Teachers inspire pupils through art display, powerful piece discusses age-old questions


Art illustration by Adam Crozier

Adam Crozier, Columnist/Co-sports Editor

Teachers Ryan Teverbaugh and Alan Bundza came up with an idea for what the duo calls Mount “Rap”more, a parody of South Dakotan landmark Mount Rushmore.

The idea began in a 2009 email chain. Geography teacher Nate Orme says, “This has been forged through fire for about a decade.” Among those who weighed in were Teverbaugh, Orme and teachers Patrick Chambers and Joe Cunningham. Despite the many minds, Orme said they “never settled” on who would inhabit Rapmore. Until now.

Over seven months, Teverbaugh entertained his more peculiar thoughts when he and Bundza chilled together outside school. That’s when Mount Rapmore came up again. Now Bundza is turning Teverbaugh’s vision into what both hope will be an inspiration.

This work-of-art swaps George Washington, Thomas Jefferson, Theodore Roosevelt and Abraham Lincoln for Dr. Dre, Tupac Shakur, Lupe Fiasco and Kendrick Lamar. Bundza envisions Mount Rapmore as a painted mural of musical legend, mountain and blue sky.

Bundza works on it in his limited spare time. Once finished, photos of Rapmore will be posted on www.falconsfocus.org or students may see Rapmore in its permanent home: Teverbaugh’s classroom, 11G.

Teverbaugh, a 12-year social studies teacher, combined his knowledge for hip-hop with his expertise in history and political science. He compared each president’s and rapper’s careers.

As the first president, George Washington established precedents in policy and politics. Dr. Dre is a pioneer as well, an original gangster or “OG,” as Teverbaugh put it. Dre’s production and style throughout the years influences pop today. Teverbaugh notes that Dre discovered Tupac, Kendrick, Snoop Dogg and Eminem.

Thomas Jefferson wrote the Declaration of Independence. The document itself and Jefferson’s all-out rejection of the status quo, mirrors Tupac’s career. He took beef and gave it, Teverbaugh said. The rallying of a nation because of Jefferson’s revolutionary words is similar to how the divide of East Coast versus West Coast rap started to blur upon Tupac’s death, added Teverbaugh calling the rapper arevolutionary of writing and sound.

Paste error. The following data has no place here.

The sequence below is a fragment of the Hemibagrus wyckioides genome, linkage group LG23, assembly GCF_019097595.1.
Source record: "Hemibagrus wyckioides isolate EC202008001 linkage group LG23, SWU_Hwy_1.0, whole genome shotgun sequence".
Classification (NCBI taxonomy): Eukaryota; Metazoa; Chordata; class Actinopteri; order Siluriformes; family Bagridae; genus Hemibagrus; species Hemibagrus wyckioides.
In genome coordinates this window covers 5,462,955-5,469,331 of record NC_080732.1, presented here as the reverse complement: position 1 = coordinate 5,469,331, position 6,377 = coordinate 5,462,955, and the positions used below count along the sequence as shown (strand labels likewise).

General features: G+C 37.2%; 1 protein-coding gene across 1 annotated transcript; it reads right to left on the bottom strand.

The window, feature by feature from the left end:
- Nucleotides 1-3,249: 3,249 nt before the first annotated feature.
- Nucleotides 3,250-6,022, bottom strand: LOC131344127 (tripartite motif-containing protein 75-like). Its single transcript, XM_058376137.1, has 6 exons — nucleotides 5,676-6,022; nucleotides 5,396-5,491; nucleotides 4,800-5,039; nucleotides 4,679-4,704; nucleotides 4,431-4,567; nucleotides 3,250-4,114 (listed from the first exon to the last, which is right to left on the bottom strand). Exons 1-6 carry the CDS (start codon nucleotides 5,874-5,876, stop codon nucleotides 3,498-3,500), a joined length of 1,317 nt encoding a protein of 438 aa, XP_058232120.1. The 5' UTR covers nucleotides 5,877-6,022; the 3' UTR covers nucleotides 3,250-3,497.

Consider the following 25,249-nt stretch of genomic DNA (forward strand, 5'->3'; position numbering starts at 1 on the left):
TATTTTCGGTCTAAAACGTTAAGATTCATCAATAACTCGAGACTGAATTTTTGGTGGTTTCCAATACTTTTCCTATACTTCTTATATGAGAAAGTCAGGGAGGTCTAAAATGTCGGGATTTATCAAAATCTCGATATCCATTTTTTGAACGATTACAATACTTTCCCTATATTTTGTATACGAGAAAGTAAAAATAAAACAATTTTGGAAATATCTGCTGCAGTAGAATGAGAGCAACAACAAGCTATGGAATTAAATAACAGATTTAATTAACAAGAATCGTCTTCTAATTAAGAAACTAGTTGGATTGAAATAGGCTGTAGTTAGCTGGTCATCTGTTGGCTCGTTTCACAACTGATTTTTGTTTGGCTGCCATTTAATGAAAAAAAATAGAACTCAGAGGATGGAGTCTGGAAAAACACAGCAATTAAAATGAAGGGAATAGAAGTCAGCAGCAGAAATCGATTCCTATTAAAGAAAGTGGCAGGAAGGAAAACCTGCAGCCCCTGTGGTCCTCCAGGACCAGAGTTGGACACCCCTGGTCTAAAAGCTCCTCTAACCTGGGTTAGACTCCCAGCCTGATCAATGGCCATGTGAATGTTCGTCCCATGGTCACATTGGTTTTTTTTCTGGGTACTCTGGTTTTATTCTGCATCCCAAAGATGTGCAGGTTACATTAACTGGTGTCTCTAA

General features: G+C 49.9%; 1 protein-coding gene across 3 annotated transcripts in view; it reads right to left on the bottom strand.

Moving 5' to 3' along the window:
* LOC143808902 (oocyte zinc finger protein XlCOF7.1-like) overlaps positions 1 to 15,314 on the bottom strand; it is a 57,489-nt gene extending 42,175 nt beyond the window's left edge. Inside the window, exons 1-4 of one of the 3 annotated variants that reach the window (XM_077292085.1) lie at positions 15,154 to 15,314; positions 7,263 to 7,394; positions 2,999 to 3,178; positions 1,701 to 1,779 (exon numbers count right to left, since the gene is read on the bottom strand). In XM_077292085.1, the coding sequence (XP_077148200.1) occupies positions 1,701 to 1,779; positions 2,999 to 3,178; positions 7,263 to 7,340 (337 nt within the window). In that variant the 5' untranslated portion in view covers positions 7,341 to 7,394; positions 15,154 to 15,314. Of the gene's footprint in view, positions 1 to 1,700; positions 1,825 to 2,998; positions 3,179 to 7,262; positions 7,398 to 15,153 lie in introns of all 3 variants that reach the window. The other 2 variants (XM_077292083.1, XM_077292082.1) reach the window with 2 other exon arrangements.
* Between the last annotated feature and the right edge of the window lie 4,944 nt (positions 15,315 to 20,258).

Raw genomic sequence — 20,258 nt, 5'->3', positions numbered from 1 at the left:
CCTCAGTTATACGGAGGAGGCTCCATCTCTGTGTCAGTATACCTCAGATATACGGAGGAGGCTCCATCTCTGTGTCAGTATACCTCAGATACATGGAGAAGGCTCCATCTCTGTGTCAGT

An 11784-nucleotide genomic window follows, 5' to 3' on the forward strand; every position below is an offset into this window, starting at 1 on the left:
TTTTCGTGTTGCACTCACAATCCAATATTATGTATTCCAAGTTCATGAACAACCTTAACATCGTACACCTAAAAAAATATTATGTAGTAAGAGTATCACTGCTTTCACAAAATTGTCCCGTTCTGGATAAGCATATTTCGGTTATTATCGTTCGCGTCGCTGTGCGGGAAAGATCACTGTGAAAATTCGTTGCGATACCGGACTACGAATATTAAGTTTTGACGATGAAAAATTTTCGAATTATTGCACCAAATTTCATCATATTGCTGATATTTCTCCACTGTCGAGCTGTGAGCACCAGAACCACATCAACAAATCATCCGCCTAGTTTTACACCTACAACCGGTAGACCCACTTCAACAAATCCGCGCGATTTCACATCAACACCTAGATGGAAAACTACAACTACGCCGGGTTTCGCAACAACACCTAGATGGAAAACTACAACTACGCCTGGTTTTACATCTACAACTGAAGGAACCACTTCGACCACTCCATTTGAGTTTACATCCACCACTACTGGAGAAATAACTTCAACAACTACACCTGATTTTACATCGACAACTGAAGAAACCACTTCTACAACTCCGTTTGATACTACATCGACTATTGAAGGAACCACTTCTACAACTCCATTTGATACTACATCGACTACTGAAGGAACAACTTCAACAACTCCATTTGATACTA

But where Jefferson was a revolutionary, Roosevelt was an evolutionary. The political progressive ushered in his square deal policy, creating government support programs and expanding the precedent of government involvement in civilian life, according to Teverbaugh.

Roosevelt’s counterpart is evolutionary artist Lupe Fiasco, whose content diversifies and increases at a faster rate than other rappers, Teverbaugh said. While the 26th U.S. president said, “Speak softly and carry a big stick,” Fiasco’s driving force is his smooth delivery, strong lyrics and commitment to social issues.

Teverbaugh paired Lamar with Lincoln, noting both built or build compatibility among diversity. Lincoln preserved the Union. Lamar bridges his varied fans through imaginative storytelling and loaded diction, while providing insights into his own cultural hardships. “Kendrick is the great unifier,” Teverbaugh said. “When he speaks, everybody listens. Even Taylor Swift and Adele are like, ‘Dude’s legit.’”

Examing this mural may help students stop and think about power — in art and all of life, said Orme.

“I think any artistic work gives us a choice to question,” he said. “If you were to think about Mount Rapmore, is that a final tally? Who gets to decide who belongs and who doesn’t?”